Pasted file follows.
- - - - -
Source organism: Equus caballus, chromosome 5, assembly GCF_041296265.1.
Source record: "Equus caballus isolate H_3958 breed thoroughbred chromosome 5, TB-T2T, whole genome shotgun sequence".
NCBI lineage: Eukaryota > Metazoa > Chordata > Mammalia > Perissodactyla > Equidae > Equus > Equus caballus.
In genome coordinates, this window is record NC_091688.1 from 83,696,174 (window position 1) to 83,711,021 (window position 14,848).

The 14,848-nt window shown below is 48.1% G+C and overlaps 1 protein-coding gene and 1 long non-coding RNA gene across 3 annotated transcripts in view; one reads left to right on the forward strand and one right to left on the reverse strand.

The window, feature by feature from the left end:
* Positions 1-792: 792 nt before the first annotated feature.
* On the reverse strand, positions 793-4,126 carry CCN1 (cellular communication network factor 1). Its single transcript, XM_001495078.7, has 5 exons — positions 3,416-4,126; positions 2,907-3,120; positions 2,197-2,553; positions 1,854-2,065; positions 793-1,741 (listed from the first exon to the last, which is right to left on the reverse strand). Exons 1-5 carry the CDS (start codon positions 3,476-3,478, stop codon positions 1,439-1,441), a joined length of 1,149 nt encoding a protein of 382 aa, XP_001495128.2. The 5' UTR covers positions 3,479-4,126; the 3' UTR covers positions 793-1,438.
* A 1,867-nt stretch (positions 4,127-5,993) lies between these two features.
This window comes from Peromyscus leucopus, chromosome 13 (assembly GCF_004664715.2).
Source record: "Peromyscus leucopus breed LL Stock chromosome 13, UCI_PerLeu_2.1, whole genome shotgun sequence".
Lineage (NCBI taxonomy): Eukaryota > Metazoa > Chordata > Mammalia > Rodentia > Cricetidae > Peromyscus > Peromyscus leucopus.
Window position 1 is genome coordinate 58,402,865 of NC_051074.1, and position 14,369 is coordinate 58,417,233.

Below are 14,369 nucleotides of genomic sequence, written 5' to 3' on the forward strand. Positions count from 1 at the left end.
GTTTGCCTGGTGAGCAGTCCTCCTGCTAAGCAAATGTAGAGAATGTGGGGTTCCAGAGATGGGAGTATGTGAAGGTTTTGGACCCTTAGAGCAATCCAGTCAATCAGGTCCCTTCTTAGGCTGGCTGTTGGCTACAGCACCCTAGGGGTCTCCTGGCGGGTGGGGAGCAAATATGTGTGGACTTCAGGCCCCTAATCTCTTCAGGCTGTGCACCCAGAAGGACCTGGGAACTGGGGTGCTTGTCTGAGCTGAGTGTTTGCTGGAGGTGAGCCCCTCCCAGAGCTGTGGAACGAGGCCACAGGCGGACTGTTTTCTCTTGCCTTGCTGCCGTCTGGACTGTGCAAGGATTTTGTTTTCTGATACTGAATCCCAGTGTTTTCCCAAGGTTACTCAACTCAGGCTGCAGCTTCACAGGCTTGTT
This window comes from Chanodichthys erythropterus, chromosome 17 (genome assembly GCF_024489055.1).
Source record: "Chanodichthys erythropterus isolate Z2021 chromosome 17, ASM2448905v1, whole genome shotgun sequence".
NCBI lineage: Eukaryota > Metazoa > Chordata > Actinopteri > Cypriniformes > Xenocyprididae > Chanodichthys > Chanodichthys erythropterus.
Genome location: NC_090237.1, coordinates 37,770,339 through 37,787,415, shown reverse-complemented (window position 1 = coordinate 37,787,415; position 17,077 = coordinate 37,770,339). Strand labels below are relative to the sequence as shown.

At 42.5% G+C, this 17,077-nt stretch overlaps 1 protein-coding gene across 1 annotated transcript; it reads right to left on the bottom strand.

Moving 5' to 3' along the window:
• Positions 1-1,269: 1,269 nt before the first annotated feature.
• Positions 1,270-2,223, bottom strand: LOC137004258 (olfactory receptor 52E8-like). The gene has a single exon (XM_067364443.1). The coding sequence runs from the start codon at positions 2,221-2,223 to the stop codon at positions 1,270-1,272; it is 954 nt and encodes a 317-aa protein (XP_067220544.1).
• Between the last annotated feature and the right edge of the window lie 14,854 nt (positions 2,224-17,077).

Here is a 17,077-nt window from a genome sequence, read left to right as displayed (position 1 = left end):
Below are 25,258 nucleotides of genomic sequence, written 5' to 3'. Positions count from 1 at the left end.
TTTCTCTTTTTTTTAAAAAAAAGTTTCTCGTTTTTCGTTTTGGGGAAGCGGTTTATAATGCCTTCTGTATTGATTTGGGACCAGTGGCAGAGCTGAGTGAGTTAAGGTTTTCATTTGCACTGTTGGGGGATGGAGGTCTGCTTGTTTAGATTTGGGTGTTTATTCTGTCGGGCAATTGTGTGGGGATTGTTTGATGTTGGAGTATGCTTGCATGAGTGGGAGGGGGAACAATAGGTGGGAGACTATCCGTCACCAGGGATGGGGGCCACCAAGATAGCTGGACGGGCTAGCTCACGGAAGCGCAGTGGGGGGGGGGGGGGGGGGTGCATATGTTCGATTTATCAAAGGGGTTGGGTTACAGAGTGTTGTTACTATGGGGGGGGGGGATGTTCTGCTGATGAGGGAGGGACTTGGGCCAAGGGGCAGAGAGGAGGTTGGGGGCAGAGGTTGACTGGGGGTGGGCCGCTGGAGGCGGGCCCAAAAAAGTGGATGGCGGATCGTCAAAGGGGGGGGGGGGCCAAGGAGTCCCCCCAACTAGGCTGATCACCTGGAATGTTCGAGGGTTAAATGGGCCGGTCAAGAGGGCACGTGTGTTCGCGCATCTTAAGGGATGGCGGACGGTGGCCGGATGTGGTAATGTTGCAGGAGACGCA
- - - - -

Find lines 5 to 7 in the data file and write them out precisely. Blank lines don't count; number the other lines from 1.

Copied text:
The 14,848-nt window shown below is 48.1% G+C and overlaps 1 protein-coding gene and 1 long non-coding RNA gene across 3 annotated transcripts in view; one reads left to right on the forward strand and one right to left on the reverse strand.

The window, feature by feature from the left end:
* Positions 1-792: 792 nt before the first annotated feature.